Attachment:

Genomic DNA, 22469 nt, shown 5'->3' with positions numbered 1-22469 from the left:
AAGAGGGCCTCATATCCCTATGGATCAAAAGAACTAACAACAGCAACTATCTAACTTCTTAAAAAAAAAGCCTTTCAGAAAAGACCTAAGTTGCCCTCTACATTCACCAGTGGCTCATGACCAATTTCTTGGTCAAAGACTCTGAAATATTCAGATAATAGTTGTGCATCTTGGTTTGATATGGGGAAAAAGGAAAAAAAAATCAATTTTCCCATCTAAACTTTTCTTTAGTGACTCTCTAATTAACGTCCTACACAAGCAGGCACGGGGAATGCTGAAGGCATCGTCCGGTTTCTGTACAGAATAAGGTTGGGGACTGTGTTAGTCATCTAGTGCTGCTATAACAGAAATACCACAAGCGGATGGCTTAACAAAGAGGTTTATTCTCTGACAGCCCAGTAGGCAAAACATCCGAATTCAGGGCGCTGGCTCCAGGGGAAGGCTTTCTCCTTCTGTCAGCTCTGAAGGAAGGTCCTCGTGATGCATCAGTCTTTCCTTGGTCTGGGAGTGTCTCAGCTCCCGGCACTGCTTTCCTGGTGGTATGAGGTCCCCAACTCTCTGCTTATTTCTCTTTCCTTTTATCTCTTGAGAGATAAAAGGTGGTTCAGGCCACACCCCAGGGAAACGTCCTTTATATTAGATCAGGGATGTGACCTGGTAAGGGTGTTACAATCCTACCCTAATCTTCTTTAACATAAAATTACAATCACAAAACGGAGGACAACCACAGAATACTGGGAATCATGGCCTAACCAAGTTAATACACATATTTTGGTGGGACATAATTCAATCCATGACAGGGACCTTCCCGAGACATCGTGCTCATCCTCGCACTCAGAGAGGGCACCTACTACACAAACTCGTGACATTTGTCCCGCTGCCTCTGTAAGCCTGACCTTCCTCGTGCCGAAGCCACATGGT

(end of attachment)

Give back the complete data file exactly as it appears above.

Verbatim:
Genomic DNA, 22469 nt, shown 5'->3' with positions numbered 1-22469 from the left:
AAGAGGGCCTCATATCCCTATGGATCAAAAGAACTAACAACAGCAACTATCTAACTTCTTAAAAAAAAAGCCTTTCAGAAAAGACCTAAGTTGCCCTCTACATTCACCAGTGGCTCATGACCAATTTCTTGGTCAAAGACTCTGAAATATTCAGATAATAGTTGTGCATCTTGGTTTGATATGGGGAAAAAGGAAAAAAAAATCAATTTTCCCATCTAAACTTTTCTTTAGTGACTCTCTAATTAACGTCCTACACAAGCAGGCACGGGGAATGCTGAAGGCATCGTCCGGTTTCTGTACAGAATAAGGTTGGGGACTGTGTTAGTCATCTAGTGCTGCTATAACAGAAATACCACAAGCGGATGGCTTAACAAAGAGGTTTATTCTCTGACAGCCCAGTAGGCAAAACATCCGAATTCAGGGCGCTGGCTCCAGGGGAAGGCTTTCTCCTTCTGTCAGCTCTGAAGGAAGGTCCTCGTGATGCATCAGTCTTTCCTTGGTCTGGGAGTGTCTCAGCTCCCGGCACTGCTTTCCTGGTGGTATGAGGTCCCCAACTCTCTGCTTATTTCTCTTTCCTTTTATCTCTTGAGAGATAAAAGGTGGTTCAGGCCACACCCCAGGGAAACGTCCTTTATATTAGATCAGGGATGTGACCTGGTAAGGGTGTTACAATCCTACCCTAATCTTCTTTAACATAAAATTACAATCACAAAACGGAGGACAACCACAGAATACTGGGAATCATGGCCTAACCAAGTTAATACACATATTTTGGTGGGACATAATTCAATCCATGACAGGGACCTTCCCGAGACATCGTGCTCATCCTCGCACTCAGAGAGGGCACCTACTACACAAACTCGTGACATTTGTCCCGCTGCCTCTGTAAGCCTGACCTTCCTCGTGCCGAAGCCACATGGT